Paiboon Nititawan (left) talks to NLA members at Parliament on Friday. (Photo by Thiti Wannamontha)
The National Council for Peace and Order (NCPO) should continue to run the country until all the results of the next election are endorsed, says Paiboon Nititawan, chairman of the People’s Network for Reform.
The constitution already stipulates that the NCPO would leave after the new prime minister takes office. This means that the Election Commission will have to endorse at least 95% of MPs so they can vote on the premier.
Mr Paiboon’s suggestion effectively means the NCPO could stay on until all MPs are endorsed, which could take 6-12 months or longer considering that mixed-member proportional representation will be used for the first time.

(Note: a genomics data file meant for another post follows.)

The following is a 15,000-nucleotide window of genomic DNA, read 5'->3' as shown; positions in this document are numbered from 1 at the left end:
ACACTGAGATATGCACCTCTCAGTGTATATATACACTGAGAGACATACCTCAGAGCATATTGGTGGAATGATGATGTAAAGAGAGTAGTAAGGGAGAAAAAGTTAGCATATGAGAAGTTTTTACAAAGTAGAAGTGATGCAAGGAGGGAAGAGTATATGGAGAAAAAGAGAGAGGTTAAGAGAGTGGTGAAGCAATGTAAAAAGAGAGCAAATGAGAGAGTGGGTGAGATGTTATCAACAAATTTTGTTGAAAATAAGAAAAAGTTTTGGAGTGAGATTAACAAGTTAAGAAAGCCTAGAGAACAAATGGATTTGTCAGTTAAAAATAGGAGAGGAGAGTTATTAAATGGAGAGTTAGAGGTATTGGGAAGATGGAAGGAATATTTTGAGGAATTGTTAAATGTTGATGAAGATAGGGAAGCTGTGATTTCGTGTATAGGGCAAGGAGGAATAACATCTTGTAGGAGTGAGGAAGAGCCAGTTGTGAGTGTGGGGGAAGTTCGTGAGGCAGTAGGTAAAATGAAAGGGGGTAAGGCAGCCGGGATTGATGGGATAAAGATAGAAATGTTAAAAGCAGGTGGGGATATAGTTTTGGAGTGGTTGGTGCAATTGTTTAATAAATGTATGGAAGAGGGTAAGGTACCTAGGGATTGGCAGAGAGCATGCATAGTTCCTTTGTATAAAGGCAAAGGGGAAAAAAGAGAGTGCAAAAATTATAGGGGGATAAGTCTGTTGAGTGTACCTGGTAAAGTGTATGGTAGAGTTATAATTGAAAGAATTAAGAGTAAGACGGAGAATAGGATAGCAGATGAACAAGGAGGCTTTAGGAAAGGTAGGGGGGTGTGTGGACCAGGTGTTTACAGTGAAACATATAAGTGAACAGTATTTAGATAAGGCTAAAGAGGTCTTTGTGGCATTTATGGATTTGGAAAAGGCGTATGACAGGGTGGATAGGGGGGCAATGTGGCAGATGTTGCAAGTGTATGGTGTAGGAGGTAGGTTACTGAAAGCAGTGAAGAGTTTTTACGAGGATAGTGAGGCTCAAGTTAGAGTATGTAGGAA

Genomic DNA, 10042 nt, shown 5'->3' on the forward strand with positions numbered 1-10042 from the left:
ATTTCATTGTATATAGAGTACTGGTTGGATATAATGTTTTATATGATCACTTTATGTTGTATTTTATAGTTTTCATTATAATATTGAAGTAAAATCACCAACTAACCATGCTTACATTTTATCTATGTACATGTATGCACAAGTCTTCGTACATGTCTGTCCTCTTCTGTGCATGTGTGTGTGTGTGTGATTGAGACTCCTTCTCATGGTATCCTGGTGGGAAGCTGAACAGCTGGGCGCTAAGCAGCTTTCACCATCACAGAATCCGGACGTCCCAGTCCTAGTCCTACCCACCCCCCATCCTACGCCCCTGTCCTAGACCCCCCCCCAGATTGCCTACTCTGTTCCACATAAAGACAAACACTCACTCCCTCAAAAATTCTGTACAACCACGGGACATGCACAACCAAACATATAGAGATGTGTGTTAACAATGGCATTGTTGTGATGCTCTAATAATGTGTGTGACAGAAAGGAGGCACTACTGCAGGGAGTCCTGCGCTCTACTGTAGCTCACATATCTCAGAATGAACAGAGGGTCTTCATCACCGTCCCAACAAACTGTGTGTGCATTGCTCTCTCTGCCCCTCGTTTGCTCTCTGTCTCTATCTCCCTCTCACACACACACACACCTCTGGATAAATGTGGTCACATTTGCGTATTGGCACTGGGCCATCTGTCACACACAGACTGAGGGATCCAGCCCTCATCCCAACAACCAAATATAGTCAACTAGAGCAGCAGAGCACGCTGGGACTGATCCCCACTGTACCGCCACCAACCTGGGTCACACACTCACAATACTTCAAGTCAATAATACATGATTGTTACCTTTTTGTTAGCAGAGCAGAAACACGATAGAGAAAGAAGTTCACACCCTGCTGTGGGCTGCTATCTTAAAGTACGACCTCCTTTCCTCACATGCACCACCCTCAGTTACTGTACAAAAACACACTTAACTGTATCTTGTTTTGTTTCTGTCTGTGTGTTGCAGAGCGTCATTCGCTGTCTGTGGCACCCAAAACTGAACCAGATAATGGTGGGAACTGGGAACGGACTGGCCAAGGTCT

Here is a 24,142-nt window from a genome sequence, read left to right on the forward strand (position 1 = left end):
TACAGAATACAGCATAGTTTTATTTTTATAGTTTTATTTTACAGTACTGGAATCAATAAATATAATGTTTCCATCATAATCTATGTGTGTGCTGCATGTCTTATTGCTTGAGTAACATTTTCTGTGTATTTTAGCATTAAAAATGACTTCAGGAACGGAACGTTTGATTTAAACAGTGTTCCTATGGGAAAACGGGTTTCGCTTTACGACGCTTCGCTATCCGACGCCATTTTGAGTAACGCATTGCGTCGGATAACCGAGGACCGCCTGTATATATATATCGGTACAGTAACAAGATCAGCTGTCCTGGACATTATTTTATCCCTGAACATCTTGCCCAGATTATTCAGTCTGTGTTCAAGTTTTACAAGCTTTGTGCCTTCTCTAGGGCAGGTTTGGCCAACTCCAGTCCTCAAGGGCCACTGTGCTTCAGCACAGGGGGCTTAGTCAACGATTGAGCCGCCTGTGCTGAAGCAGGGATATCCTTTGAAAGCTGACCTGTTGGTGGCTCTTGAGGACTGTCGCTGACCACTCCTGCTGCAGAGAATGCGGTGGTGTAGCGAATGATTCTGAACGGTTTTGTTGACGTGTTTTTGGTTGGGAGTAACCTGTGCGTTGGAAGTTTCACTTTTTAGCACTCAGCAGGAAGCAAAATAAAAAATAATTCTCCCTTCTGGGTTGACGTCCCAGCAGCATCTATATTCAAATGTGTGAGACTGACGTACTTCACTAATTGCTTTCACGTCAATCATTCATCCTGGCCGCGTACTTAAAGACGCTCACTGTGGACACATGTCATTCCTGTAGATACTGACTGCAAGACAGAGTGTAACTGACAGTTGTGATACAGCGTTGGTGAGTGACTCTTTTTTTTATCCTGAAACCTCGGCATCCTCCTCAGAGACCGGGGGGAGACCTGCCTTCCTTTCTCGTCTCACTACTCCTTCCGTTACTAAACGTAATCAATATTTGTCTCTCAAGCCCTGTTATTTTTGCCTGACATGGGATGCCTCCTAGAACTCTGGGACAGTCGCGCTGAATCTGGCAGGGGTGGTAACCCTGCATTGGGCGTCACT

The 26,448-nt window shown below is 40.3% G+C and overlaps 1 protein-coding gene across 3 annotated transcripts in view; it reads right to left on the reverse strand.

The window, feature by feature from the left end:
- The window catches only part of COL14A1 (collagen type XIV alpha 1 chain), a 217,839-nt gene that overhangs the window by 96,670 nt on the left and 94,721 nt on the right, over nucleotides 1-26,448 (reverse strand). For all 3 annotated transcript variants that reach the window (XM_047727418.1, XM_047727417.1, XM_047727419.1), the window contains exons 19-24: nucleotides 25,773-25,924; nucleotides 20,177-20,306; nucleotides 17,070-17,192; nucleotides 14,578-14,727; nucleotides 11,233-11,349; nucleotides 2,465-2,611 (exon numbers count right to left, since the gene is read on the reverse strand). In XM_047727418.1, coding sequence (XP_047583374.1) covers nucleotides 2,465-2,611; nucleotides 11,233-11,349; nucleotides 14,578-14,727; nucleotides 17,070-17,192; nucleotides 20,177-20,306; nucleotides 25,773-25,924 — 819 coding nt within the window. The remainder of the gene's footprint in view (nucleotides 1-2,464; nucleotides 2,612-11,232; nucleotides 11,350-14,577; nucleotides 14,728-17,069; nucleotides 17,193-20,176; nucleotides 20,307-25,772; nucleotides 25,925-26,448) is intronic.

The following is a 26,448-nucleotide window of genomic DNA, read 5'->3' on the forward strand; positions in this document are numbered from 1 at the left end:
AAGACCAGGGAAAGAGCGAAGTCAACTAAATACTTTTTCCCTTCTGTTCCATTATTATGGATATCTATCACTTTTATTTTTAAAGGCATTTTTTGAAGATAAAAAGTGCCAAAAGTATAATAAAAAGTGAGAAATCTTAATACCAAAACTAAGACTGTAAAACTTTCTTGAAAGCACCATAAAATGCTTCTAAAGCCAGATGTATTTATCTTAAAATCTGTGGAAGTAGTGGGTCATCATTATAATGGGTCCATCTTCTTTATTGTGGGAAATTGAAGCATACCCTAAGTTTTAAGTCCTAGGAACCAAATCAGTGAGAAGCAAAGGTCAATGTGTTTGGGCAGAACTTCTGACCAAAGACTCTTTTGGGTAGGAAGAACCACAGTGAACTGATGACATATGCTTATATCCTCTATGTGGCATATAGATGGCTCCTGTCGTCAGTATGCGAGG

The former senator and member of the junta-appointed National Reform Steering Assembly, which was dissolved earlier this year, also proposed that either the primary vote be scrapped in the upcoming election or the NCPO lifts the ban on political activities in time for parties to hold it.
He claimed scrapping the primary vote was not unconstitutional.
“I’m personally convinced the NCPO would not abuse its power or make the election unfair because as a state organ, it is constitutionally required to maintain impartiality,” he said.
Mr Paiboon made the comments on Friday after meeting with a special panel of the National Legislative Assembly to give his opinions on how the elections law should be amended.
The other person invited was Suthep Thuagsuban, who declined the NLA’s offer, saying he had said everything in his statement earlier. Mr Suthep headed the People’s Democratic Reform Committee, whose street protests in 2014 paved the way for the military coup.
Mr Painboon said earlier that he would set up a party to support PM Prayut Chan-o-cha in the next election. Thai Rath also reported a new pro-military party, to be called “Pracharat” would likely be founded. Gen Prayut dismissed the rumours as unfounded.